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Old 10-16-2012, 10:35 AM   #21
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Yep. Much wiser to do what many here do and rely on the tried-and-true, proven-beyond-any-shadow-of-doubt "Wheeee" cycle.
That would be pretty superstitious, too! Personally I don't base my investing decisions on that, either. I just enjoy and appreciate the market surges as much as the doomsayers do the crashes. I prefer to just diversify and rebalance to maintain my asset allocation, and that approach doesn't really rely upon pseudo-analyses of market patterns.
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Old 10-16-2012, 10:42 AM   #22
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Not superstitious at all. It is a balancing method using fellow investor's sentiment to "sell high, and buy low later". Highly scientific!

The "whee balancing" method can be viewed as another contrarian approach. The question is why one cannot use his own emotions, and to overcome them in order to buy when the situation feels desperate, and to sell when one feels elated.

I guess it is easier when one observes the emotion of someone else. It is not unlike doctors who cannot diagnose themselves, and need outside info.
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Old 10-16-2012, 11:34 AM   #23
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That would be pretty superstitious, too!
Wouldn't that be "very superstitious"?

I wonder if Stevie sees any patterns?

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Old 10-16-2012, 11:46 AM   #24
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Wouldn't that be "very superstitious"?

I wonder if Stevie sees any patterns?

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Touche!
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Old 10-16-2012, 12:38 PM   #25
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My recollection of that contest (or perhaps it was criticisms of the contest) is that shooting darts works during bull markets, but the pros allegedly did better during flat and bear markets, which I spoze may be part of the argument in favor of managed funds.

Regardless, what really counts (to buy & holders) is overall longterm performance through all types of markets, where the index funds apparently outperform managed funds.

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I remember back in the 90's the contest where monkeys throwing the darts were wearing out the pros picks. Glad I chose a career field where I wasn't endanger of getting outperformed by a monkey!
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Old 10-16-2012, 03:01 PM   #26
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Interesting clip where they say you lose if you try and time the market (on average)....

Market Timing Will Cost You Big Time Says Dalbar

I did not see the actual study...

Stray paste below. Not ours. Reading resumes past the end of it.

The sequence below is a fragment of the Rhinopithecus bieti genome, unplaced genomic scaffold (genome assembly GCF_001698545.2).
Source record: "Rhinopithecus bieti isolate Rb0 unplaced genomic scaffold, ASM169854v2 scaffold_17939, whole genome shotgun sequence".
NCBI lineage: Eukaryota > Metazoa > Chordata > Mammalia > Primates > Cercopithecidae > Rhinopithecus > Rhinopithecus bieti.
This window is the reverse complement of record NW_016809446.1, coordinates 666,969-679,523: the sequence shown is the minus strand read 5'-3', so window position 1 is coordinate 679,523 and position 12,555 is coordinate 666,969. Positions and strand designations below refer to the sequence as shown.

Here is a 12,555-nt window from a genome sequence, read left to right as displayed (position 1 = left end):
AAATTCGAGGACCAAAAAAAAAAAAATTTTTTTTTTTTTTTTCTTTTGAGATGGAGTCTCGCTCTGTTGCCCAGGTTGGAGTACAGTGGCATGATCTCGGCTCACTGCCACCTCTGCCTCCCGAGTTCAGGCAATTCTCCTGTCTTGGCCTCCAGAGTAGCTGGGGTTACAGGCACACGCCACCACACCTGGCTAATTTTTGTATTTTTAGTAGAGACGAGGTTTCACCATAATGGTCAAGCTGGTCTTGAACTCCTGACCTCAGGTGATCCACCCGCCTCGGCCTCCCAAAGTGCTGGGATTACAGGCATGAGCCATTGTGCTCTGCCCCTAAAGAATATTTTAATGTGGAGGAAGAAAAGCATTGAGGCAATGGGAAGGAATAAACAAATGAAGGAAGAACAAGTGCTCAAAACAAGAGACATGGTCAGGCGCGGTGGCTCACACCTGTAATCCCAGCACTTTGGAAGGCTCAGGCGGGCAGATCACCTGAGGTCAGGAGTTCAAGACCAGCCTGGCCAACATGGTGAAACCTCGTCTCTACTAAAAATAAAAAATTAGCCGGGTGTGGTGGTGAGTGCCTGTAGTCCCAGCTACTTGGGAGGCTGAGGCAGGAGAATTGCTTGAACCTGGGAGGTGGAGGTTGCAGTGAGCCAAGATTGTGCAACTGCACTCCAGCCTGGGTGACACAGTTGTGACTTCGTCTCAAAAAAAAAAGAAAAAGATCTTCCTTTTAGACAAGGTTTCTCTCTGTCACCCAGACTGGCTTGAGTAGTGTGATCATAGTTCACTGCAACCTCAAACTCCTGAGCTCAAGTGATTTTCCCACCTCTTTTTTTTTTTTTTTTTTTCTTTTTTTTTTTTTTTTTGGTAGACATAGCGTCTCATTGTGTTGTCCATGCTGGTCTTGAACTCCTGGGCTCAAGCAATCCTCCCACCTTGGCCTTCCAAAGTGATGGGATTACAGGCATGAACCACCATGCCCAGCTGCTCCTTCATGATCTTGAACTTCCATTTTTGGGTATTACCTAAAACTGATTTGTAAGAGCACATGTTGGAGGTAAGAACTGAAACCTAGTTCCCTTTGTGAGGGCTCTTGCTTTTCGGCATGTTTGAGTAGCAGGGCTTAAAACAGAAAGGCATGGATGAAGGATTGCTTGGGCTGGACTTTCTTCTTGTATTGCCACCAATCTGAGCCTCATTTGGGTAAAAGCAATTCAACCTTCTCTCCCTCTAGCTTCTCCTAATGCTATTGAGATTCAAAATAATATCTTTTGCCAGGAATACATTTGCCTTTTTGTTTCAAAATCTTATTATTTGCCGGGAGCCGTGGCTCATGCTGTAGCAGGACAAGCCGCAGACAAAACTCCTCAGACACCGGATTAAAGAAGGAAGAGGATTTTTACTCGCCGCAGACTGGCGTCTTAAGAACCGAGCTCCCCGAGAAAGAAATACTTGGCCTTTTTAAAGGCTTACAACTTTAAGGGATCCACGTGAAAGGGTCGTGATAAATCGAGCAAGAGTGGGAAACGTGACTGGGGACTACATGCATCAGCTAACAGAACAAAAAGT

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Old 10-16-2012, 03:21 PM   #27
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I've heard it argued that for the last decade we've been in a secular (prolonged) bear market (adjusted for inflation, and with intermittent rallies) that may continue for another 3-8 years (or more).*

*Not saying that I agree with that argument; I'm reading articles on both sides.

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Just because we've been in a secular bear doesn't mean we stay down >20% the whole time. We've had two major recoveries. My net worth (retired)has kept up with inflation. This is quite different than selling off 50% like in 2008/9 and STAYING THERE. Quite a difference between a secular bear cycle (no overall equity market advances) and a bear market (down >20% from recent peak).
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Old 10-16-2012, 03:57 PM   #28
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Did the book say anything about the presidential cycle, which, IIRC, states the last two years of a president's term are, on average, more profitable than the first two years (exceptions like the '80s noted)?
Yes, the book did have a chapter on the presidential cycles. Here is a recap of the Dow for all four years of this cycle:

1st year - up 86%
2nd year - up 187%
3rd year - up 470%
4th year - up 255%

It went on to state that you could combine the presidental cycles with the best six month strategy which would create only 2 buying periods in the four year cycle and 2 sellling periods. The rest are holds.
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Old 10-16-2012, 04:05 PM   #29
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Yes, the book did have a chapter on the presidential cycles. Here is a recap of the Dow for all four years of this cycle:

1st year - up 86%
2nd year - up 187%
3rd year - up 470%
4th year - up 255%

It went on to state that you could combine the presidental cycles with the best six month strategy which would create only 2 buying periods in the four year cycle and 2 sellling periods. The rest are holds.